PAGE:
De Clercq N, Vanden Bussche J, Van Meulebroek L, Croubels S, Delahaut P, Buyst D, et al. Metabolic fingerprinting reveals a novel candidate biomarker for prednisolone treatment in cattle. METABOLOMICS. 2016;12(1).
MLA
De Clercq, Nathalie, Julie Vanden Bussche, Lieven Van Meulebroek, et al. “Metabolic Fingerprinting Reveals a Novel Candidate Biomarker for Prednisolone Treatment in Cattle.” METABOLOMICS 12.1 (2016): n. pag. Print.
@article{6995722,
  abstract     = {The use of glucocorticoids as growth promoters for meat-producing animals is strictly regulated within the European Union. However, in the past few years, a higher frequency of non-compliant bovine urine samples for prednisolone has been noticed, which could not be directly related to fraudulent use of prednisolone. As such, questions have risen about the origin of this compound. Unfortunately, at present, no decisive strategy has been established to discriminate between endogenous and exogenous prednisolone. In this study, an untargeted metabolomics strategy, based on Orbitrap and QqTOF mass spectrometry, was deployed to reveal urinary biomarkers, which are indicative for the exogenous administration of the synthetic glucocorticoid prednisolone. For this purpose, prednisolone was administered intramuscularly and per os to 12 bovines and a total of 2700 urine samples were collected before, during and after treatment. Multivariate statistical data analysis (i.e. OPLS-DA) revealed four differentiating metabolites that allowed discrimination between urine samples collected before and during prednisolone administration. None of these compounds were present in urine containing endogenous prednisolone, of which the formation was induced by the administration of a synthetic analogue of adrenocorticotropic hormone. Only one metabolite was retained as a highly suitable biomarker during growth-promoting and therapeutic prednisolone treatment, with 93.4 \% sensitivity and 96.3 \% specificity. Besides, this compound could be detected up to 4 days after a single therapeutic per os prednisolone administration. Based on accurate mass, isotope pattern, and MS/MS spectra, this compound was putatively annotated and is suggested as an actionable biomarker for exogenous prednisolone administration.},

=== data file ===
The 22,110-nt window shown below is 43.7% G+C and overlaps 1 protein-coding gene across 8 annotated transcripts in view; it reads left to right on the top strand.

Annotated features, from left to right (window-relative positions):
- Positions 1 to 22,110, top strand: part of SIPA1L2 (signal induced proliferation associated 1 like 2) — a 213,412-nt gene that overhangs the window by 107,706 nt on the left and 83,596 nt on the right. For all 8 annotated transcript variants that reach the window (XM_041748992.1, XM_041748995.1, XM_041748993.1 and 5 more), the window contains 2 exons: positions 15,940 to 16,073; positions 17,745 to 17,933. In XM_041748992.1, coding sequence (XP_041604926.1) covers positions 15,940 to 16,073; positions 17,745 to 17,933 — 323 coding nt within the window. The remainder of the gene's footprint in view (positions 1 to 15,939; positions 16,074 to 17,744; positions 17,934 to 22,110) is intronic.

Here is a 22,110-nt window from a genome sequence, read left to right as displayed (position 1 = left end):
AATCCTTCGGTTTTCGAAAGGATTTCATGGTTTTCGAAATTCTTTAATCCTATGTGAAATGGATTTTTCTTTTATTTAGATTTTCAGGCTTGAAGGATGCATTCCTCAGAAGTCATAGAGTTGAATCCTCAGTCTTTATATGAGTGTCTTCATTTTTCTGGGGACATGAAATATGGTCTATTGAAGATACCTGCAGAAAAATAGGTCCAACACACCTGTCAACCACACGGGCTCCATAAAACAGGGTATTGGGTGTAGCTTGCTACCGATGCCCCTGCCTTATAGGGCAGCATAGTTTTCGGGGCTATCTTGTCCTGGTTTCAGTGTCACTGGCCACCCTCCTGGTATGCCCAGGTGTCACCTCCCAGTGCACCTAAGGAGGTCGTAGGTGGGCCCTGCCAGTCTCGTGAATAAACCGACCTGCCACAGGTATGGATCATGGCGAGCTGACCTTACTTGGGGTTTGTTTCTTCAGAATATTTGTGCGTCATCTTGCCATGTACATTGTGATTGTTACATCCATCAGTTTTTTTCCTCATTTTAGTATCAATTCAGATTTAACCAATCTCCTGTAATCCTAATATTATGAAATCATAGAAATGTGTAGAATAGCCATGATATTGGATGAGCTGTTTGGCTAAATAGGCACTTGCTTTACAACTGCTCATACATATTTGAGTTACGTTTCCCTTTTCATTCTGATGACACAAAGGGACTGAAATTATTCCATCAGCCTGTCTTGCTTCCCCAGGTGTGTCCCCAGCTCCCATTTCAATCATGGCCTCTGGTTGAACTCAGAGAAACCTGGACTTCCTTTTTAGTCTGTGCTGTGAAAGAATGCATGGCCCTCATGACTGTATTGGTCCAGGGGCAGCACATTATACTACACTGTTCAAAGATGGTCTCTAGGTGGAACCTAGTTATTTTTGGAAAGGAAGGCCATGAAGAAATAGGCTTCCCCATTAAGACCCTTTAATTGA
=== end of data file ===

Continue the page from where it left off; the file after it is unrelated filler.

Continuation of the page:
articleno    = {1},
  author       = {De Clercq, Nathalie and Vanden Bussche, Julie and Van Meulebroek, Lieven and Croubels, Siska and Delahaut, Philippe and Buyst, Dieter and Martins, Jos{\'e} and Stahl-Zeng, Jianru and Vanhaecke, Lynn},
  issn         = {1573-3882},
  journal      = {METABOLOMICS},
  keyword      = {Prednisolone,Metabolomics,Biomarker,Bovine urine,In vivo,UHPLC-HRMS,CHROMATOGRAPHY-MASS SPECTROMETRY,BOVINE URINE,DRUG DEVELOPMENT,VALIDATION,PERFORMANCE,MS,SPECIFICITY,SENSITIVITY,ORIGIN,CORTICOSTEROIDS},
  language     = {eng},
  number       = {1},
  pages        = {14},
  title        = {Metabolic fingerprinting reveals a novel candidate biomarker for prednisolone treatment in cattle},
  url          = {http://dx.doi.org/10.1007/s11306-015-0887-3},
  volume       = {12},
  year         = {2016},
}